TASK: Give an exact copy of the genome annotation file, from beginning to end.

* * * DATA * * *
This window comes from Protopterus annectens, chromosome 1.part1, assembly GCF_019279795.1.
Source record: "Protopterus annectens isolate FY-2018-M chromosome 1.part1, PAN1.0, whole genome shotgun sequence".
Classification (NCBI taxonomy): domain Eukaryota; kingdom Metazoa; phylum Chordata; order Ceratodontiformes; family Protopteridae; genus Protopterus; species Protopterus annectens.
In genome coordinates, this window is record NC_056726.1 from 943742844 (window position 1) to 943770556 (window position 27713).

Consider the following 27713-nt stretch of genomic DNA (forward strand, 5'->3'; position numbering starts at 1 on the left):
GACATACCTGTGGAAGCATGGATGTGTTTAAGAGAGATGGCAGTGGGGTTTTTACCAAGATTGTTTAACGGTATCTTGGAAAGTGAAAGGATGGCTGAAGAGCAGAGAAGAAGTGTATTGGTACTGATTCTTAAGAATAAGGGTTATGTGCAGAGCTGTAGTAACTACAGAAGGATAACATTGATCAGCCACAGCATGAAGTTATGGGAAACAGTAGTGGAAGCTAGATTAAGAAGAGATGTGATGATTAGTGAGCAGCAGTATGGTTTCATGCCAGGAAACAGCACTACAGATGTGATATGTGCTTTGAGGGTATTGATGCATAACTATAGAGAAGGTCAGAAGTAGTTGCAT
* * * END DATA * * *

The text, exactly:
This window comes from Protopterus annectens, chromosome 1.part1, assembly GCF_019279795.1.
Source record: "Protopterus annectens isolate FY-2018-M chromosome 1.part1, PAN1.0, whole genome shotgun sequence".
Classification (NCBI taxonomy): domain Eukaryota; kingdom Metazoa; phylum Chordata; order Ceratodontiformes; family Protopteridae; genus Protopterus; species Protopterus annectens.
In genome coordinates, this window is record NC_056726.1 from 943742844 (window position 1) to 943770556 (window position 27713).

Consider the following 27713-nt stretch of genomic DNA (forward strand, 5'->3'; position numbering starts at 1 on the left):
GACATACCTGTGGAAGCATGGATGTGTTTAAGAGAGATGGCAGTGGGGTTTTTACCAAGATTGTTTAACGGTATCTTGGAAAGTGAAAGGATGGCTGAAGAGCAGAGAAGAAGTGTATTGGTACTGATTCTTAAGAATAAGGGTTATGTGCAGAGCTGTAGTAACTACAGAAGGATAACATTGATCAGCCACAGCATGAAGTTATGGGAAACAGTAGTGGAAGCTAGATTAAGAAGAGATGTGATGATTAGTGAGCAGCAGTATGGTTTCATGCCAGGAAACAGCACTACAGATGTGATATGTGCTTTGAGGGTATTGATGCATAACTATAGAGAAGGTCAGAAGTAGTTGCAT